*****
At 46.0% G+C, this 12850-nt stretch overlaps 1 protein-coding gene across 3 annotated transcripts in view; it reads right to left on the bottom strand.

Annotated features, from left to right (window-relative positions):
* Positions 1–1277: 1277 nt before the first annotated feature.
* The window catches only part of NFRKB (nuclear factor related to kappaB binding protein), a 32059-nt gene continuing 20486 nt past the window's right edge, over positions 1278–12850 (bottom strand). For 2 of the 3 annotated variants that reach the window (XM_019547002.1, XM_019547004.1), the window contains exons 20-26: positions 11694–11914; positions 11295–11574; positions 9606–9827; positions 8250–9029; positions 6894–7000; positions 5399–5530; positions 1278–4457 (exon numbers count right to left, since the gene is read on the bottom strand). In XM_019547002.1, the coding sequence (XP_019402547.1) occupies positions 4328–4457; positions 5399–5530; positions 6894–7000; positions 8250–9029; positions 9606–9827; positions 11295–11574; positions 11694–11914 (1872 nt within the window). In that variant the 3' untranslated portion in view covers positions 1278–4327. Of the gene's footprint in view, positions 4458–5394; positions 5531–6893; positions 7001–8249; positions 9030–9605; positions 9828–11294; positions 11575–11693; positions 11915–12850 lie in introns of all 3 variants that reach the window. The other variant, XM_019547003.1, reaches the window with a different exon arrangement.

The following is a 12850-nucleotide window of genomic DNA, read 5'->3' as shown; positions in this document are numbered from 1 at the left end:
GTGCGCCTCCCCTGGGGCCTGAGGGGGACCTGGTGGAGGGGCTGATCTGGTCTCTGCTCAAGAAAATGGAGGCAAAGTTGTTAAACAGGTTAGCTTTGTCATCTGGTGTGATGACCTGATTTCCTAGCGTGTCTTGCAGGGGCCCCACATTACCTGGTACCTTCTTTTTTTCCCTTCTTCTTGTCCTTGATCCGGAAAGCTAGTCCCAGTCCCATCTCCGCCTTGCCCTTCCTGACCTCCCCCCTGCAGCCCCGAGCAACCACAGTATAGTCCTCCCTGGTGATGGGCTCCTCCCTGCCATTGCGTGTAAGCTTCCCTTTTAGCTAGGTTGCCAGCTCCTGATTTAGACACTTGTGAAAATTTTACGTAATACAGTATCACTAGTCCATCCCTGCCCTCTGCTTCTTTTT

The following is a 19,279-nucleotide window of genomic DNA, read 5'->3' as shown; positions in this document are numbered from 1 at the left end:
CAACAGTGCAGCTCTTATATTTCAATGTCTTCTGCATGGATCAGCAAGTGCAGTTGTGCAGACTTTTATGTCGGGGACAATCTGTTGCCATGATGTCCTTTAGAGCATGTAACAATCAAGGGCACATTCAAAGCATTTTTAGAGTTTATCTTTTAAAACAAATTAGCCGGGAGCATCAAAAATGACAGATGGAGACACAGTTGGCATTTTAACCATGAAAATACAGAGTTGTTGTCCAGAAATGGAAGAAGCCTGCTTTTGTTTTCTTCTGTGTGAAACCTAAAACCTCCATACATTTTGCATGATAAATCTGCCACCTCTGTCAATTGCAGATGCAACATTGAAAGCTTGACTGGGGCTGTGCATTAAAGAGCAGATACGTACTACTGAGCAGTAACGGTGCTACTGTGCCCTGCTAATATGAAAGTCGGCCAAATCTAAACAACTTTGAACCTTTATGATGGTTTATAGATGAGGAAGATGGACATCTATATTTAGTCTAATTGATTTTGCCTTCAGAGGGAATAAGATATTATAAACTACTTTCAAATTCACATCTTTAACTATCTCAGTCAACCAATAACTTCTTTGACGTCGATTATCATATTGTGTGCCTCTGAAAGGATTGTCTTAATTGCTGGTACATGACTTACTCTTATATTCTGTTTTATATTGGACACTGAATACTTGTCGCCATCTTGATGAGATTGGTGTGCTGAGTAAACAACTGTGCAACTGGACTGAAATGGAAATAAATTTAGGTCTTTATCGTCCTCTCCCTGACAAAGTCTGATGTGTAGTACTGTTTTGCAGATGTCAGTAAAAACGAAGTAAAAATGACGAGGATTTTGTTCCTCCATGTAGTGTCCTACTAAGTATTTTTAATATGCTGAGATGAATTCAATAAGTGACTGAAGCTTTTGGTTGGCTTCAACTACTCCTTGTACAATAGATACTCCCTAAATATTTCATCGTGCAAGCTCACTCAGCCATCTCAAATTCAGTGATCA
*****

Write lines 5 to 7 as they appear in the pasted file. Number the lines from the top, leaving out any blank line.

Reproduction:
The following is a 12850-nucleotide window of genomic DNA, read 5'->3' as shown; positions in this document are numbered from 1 at the left end:
GTGCGCCTCCCCTGGGGCCTGAGGGGGACCTGGTGGAGGGGCTGATCTGGTCTCTGCTCAAGAAAATGGAGGCAAAGTTGTTAAACAGGTTAGCTTTGTCATCTGGTGTGATGACCTGATTTCCTAGCGTGTCTTGCAGGGGCCCCACATTACCTGGTACCTTCTTTTTTTCCCTTCTTCTTGTCCTTGATCCGGAAAGCTAGTCCCAGTCCCATCTCCGCCTTGCCCTTCCTGACCTCCCCCCTGCAGCCCCGAGCAACCACAGTATAGTCCTCCCTGGTGATGGGCTCCTCCCTGCCATTGCGTGTAAGCTTCCCTTTTAGCTAGGTTGCCAGCTCCTGATTTAGACACTTGTGAAAATTTTACGTAATACAGTATCACTAGTCCATCCCTGCCCTCTGCTTCTTTTT

The following is a 19,279-nucleotide window of genomic DNA, read 5'->3' as shown; positions in this document are numbered from 1 at the left end: